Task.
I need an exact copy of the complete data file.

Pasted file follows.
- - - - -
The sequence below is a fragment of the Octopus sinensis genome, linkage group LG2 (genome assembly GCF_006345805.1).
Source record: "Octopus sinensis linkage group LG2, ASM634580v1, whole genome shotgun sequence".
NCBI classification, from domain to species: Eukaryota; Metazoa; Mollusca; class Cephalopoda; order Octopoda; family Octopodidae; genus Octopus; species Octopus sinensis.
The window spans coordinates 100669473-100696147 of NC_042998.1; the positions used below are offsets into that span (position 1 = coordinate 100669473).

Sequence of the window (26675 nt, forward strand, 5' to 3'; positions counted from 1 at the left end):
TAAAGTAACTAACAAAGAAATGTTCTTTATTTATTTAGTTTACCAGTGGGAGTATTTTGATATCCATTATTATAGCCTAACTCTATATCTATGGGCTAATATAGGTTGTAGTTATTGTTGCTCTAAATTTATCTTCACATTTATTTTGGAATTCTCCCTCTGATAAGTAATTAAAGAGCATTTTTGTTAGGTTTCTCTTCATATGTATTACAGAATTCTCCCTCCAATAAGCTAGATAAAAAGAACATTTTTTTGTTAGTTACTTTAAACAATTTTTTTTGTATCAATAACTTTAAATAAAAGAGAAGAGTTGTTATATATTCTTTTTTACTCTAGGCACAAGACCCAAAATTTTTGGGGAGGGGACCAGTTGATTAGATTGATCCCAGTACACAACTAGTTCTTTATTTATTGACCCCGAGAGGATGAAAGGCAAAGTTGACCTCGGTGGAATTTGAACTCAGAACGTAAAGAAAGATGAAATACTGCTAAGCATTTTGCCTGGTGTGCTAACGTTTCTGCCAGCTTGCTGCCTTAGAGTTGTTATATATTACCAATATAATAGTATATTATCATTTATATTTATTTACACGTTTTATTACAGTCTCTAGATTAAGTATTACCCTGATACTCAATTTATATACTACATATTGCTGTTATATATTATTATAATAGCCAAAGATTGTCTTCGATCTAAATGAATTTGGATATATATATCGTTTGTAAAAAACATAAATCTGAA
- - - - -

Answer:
The sequence below is a fragment of the Octopus sinensis genome, linkage group LG2 (genome assembly GCF_006345805.1).
Source record: "Octopus sinensis linkage group LG2, ASM634580v1, whole genome shotgun sequence".
NCBI classification, from domain to species: Eukaryota; Metazoa; Mollusca; class Cephalopoda; order Octopoda; family Octopodidae; genus Octopus; species Octopus sinensis.
The window spans coordinates 100669473-100696147 of NC_042998.1; the positions used below are offsets into that span (position 1 = coordinate 100669473).

Sequence of the window (26675 nt, forward strand, 5' to 3'; positions counted from 1 at the left end):
TAAAGTAACTAACAAAGAAATGTTCTTTATTTATTTAGTTTACCAGTGGGAGTATTTTGATATCCATTATTATAGCCTAACTCTATATCTATGGGCTAATATAGGTTGTAGTTATTGTTGCTCTAAATTTATCTTCACATTTATTTTGGAATTCTCCCTCTGATAAGTAATTAAAGAGCATTTTTGTTAGGTTTCTCTTCATATGTATTACAGAATTCTCCCTCCAATAAGCTAGATAAAAAGAACATTTTTTTGTTAGTTACTTTAAACAATTTTTTTTGTATCAATAACTTTAAATAAAAGAGAAGAGTTGTTATATATTCTTTTTTACTCTAGGCACAAGACCCAAAATTTTTGGGGAGGGGACCAGTTGATTAGATTGATCCCAGTACACAACTAGTTCTTTATTTATTGACCCCGAGAGGATGAAAGGCAAAGTTGACCTCGGTGGAATTTGAACTCAGAACGTAAAGAAAGATGAAATACTGCTAAGCATTTTGCCTGGTGTGCTAACGTTTCTGCCAGCTTGCTGCCTTAGAGTTGTTATATATTACCAATATAATAGTATATTATCATTTATATTTATTTACACGTTTTATTACAGTCTCTAGATTAAGTATTACCCTGATACTCAATTTATATACTACATATTGCTGTTATATATTATTATAATAGCCAAAGATTGTCTTCGATCTAAATGAATTTGGATATATATATCGTTTGTAAAAAACATAAATCTGAA